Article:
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New NAFTA Battle Looms

WASHINGTON

Workers and NAFTA


Four years after Congress approved the North American Free Trade Agreement (NAFTA), big business and the Clinton Administration are a pressing for an expansion of NAFTA.

As a first step, President Clinton wants lawmakers to renew the "Fast Track" authority that allowed him to rush NAFTA through Congress. A vote on "fast track" may come as early as September.

UE opposes fast track and is urging members to call or write their members of Congress to express opposition to the measure.

Meanwhile, the biggest of big business are raising funds to carry on an all-out campaign to win NAFTA expansion. With billions in profits at stake, they are planning to battle for fast track on Capitol Hill and in each of the 50 states...

A LOT OF MONEY

Calling themselves "America Leads on Trade (ALOT), the chief executive officers of Caterpillar, Boeing, Proctor & Gamble, TRW, Chrysler and General Motors have written to fellow members of the Business Roundtable to ask for contributions of $100,000 each to support White House "war room" operations and allies in Congress. (The six CEOs each paid their $100 grand.) They hope to raise $3 million.

In their letter, the ALOT moguls compare the upcoming trade battle to the big business campaign to win NAFTA and GATT in 1995 and urge the fullest possible corporate involvement in the fast track debate . ("The Roundtable's leadership on NAFTA in 1993 was absolutely critical to passage of that landmark free trade agreement," the top executives say.)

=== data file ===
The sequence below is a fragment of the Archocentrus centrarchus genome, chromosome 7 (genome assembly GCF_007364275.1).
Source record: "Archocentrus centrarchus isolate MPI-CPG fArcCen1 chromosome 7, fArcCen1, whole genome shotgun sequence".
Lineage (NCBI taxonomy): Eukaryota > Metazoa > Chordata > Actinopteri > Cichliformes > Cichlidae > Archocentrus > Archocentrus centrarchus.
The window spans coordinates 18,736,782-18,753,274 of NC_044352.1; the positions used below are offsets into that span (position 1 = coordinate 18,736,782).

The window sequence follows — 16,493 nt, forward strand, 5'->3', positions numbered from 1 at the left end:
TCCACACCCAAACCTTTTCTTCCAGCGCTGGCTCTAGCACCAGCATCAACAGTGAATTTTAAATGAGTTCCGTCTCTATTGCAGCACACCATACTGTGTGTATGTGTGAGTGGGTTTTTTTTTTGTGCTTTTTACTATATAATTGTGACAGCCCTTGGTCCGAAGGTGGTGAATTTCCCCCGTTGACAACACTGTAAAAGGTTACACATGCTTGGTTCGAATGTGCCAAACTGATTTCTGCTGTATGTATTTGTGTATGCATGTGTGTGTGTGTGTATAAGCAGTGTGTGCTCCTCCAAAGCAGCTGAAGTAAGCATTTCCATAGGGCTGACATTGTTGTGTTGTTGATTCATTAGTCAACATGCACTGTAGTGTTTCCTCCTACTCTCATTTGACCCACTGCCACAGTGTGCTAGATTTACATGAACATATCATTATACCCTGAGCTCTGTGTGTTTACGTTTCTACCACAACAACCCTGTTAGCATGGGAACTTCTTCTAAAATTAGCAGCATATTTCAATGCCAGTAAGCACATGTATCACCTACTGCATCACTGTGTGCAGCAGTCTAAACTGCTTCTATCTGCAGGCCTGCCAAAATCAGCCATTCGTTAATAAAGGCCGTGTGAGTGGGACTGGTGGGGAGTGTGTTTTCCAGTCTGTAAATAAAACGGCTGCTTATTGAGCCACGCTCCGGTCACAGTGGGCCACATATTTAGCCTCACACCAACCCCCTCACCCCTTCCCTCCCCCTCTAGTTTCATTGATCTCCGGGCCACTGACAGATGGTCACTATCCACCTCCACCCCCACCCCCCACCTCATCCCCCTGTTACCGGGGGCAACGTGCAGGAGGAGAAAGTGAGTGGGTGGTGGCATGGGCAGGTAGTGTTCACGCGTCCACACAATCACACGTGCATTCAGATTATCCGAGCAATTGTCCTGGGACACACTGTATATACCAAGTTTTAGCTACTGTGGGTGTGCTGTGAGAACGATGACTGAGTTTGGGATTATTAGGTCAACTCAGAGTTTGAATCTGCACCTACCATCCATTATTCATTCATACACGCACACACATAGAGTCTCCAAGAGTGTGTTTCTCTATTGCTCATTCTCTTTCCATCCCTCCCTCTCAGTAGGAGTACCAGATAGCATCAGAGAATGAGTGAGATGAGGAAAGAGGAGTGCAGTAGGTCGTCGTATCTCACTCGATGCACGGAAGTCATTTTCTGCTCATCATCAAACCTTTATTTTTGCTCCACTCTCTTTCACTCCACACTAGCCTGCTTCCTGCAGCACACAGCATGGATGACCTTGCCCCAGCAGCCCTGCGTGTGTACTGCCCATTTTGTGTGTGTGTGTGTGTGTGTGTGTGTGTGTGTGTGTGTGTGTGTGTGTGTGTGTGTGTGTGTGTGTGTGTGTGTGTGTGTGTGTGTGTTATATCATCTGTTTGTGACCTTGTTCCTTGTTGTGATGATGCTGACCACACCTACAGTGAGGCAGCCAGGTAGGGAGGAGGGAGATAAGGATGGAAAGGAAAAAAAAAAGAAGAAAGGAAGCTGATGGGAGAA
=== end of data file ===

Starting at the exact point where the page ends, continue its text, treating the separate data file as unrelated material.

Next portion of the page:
Fast track is key to winning congressional approval of NAFTA expansion, the CEOs say. Without fast track "there can be no expansion of NAFTA to include Chile or other Central and South American countries," they claim. "Without new fast track authority, America's global trade leadership will be irreparably harmed."

BOSSES WORRIED

The problem, the big bosses say, is the "political backdrop" fast track faces on Capitol Hill. "Organized labor, human-rights groups, protectionists, isolationists and some environmental organizations are questioning the benefits of trade and investment to the United States."

To overcome these obstacles, ALOT hopes to raise a minimum of $3 million "to insure that the voice of the business community is heard." This not just another worthwhile cause, the corporate chiefs say, this is the greatest cause of all - maximized profits through "U.S. global leadership on trade."

In a political action bulletin sent to UE locals and staff, Genl. Sec.-Treas. Bob Clark agrees with the big business lobby that fast track is key to congressional approval of NAFTA expansion - and that is why it must be stopped.

Fast track allows a trade deal to be negotiated in secret, without any more than 20 hours of debate on the floor of both the Senate and the House. No amendments are permitted, only a straight "yes" or "no" vote. President Clinton used fast-track authority to ram NAFTA through both houses of Congress in less than 18 days.

"Fast track was specifically designed to make it possible for corporations to short-circuit the democratic process," says Clark. "It enables big business to concentrate its massive powers of bribery on Congress for a brief period of time to win passage of politically unpopular, job-killing schemes like NAFTA."

An estimated half million workers have lost their jobs as a result of NAFTA. UE is committed to working to prevent any further job loss as a result of NAFTA expansion. UE calls for re-negotiation of both NAFTA and GATT to include strong protections of workers' rights and the environment.

UE News - 08/97


Home -> UE News -> 1997 Archives -> Article

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